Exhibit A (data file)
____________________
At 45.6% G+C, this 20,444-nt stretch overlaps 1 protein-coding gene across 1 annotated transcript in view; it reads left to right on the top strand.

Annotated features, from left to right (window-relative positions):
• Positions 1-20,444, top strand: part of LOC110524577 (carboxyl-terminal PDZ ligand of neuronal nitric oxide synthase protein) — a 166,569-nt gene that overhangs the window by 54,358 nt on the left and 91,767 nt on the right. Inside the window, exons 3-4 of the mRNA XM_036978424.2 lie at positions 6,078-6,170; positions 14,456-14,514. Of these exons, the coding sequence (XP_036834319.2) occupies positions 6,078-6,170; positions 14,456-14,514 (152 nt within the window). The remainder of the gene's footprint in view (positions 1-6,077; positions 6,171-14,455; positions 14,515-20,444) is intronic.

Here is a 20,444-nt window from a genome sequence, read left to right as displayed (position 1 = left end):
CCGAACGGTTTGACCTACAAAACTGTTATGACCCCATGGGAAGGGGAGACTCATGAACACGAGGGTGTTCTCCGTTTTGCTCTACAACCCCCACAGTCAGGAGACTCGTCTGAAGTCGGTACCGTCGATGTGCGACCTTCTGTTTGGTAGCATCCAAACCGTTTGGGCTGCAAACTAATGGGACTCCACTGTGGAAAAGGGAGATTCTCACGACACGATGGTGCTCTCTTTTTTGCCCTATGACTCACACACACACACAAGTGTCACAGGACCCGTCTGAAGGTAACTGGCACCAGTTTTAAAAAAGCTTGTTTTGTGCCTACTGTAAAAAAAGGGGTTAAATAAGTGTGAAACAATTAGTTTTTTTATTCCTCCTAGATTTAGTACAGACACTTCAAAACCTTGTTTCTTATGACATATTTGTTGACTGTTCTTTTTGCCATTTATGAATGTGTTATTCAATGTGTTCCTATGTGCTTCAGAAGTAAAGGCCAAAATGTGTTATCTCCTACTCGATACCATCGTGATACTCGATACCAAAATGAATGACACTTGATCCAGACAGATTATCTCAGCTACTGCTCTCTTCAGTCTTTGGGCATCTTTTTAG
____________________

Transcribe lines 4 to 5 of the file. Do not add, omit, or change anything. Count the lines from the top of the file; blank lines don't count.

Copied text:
Here is a 20,444-nt window from a genome sequence, read left to right as displayed (position 1 = left end):
CCGAACGGTTTGACCTACAAAACTGTTATGACCCCATGGGAAGGGGAGACTCATGAACACGAGGGTGTTCTCCGTTTTGCTCTACAACCCCCACAGTCAGGAGACTCGTCTGAAGTCGGTACCGTCGATGTGCGACCTTCTGTTTGGTAGCATCCAAACCGTTTGGGCTGCAAACTAATGGGACTCCACTGTGGAAAAGGGAGATTCTCACGACACGATGGTGCTCTCTTTTTTGCCCTATGACTCACACACACACACAAGTGTCACAGGACCCGTCTGAAGGTAACTGGCACCAGTTTTAAAAAAGCTTGTTTTGTGCCTACTGTAAAAAAAGGGGTTAAATAAGTGTGAAACAATTAGTTTTTTTATTCCTCCTAGATTTAGTACAGACACTTCAAAACCTTGTTTCTTATGACATATTTGTTGACTGTTCTTTTTGCCATTTATGAATGTGTTATTCAATGTGTTCCTATGTGCTTCAGAAGTAAAGGCCAAAATGTGTTATCTCCTACTCGATACCATCGTGATACTCGATACCAAAATGAATGACACTTGATCCAGACAGATTATCTCAGCTACTGCTCTCTTCAGTCTTTGGGCATCTTTTTAG